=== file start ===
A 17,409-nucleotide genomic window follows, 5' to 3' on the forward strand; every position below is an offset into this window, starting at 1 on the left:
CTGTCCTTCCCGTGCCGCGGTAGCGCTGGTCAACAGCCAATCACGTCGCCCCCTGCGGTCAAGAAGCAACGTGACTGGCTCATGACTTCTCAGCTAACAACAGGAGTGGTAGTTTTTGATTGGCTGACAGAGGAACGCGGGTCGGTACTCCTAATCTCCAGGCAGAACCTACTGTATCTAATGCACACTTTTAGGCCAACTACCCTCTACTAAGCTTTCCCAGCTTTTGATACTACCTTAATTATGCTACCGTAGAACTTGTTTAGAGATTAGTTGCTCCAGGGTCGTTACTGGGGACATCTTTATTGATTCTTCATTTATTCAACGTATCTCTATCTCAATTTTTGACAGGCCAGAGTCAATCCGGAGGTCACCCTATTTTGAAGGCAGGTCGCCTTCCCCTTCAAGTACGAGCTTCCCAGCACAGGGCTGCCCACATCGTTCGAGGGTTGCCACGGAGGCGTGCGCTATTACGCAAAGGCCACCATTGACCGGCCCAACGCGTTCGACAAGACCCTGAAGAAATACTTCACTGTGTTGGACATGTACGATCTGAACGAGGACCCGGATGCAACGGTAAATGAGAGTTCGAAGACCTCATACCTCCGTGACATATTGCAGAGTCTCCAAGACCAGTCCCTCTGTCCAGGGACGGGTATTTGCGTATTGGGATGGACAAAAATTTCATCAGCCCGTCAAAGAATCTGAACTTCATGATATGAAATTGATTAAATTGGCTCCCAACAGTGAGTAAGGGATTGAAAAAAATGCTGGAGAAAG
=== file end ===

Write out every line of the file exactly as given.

A 17,409-nucleotide genomic window follows, 5' to 3' on the forward strand; every position below is an offset into this window, starting at 1 on the left:
CTGTCCTTCCCGTGCCGCGGTAGCGCTGGTCAACAGCCAATCACGTCGCCCCCTGCGGTCAAGAAGCAACGTGACTGGCTCATGACTTCTCAGCTAACAACAGGAGTGGTAGTTTTTGATTGGCTGACAGAGGAACGCGGGTCGGTACTCCTAATCTCCAGGCAGAACCTACTGTATCTAATGCACACTTTTAGGCCAACTACCCTCTACTAAGCTTTCCCAGCTTTTGATACTACCTTAATTATGCTACCGTAGAACTTGTTTAGAGATTAGTTGCTCCAGGGTCGTTACTGGGGACATCTTTATTGATTCTTCATTTATTCAACGTATCTCTATCTCAATTTTTGACAGGCCAGAGTCAATCCGGAGGTCACCCTATTTTGAAGGCAGGTCGCCTTCCCCTTCAAGTACGAGCTTCCCAGCACAGGGCTGCCCACATCGTTCGAGGGTTGCCACGGAGGCGTGCGCTATTACGCAAAGGCCACCATTGACCGGCCCAACGCGTTCGACAAGACCCTGAAGAAATACTTCACTGTGTTGGACATGTACGATCTGAACGAGGACCCGGATGCAACGGTAAATGAGAGTTCGAAGACCTCATACCTCCGTGACATATTGCAGAGTCTCCAAGACCAGTCCCTCTGTCCAGGGACGGGTATTTGCGTATTGGGATGGACAAAAATTTCATCAGCCCGTCAAAGAATCTGAACTTCATGATATGAAATTGATTAAATTGGCTCCCAACAGTGAGTAAGGGATTGAAAAAAATGCTGGAGAAAG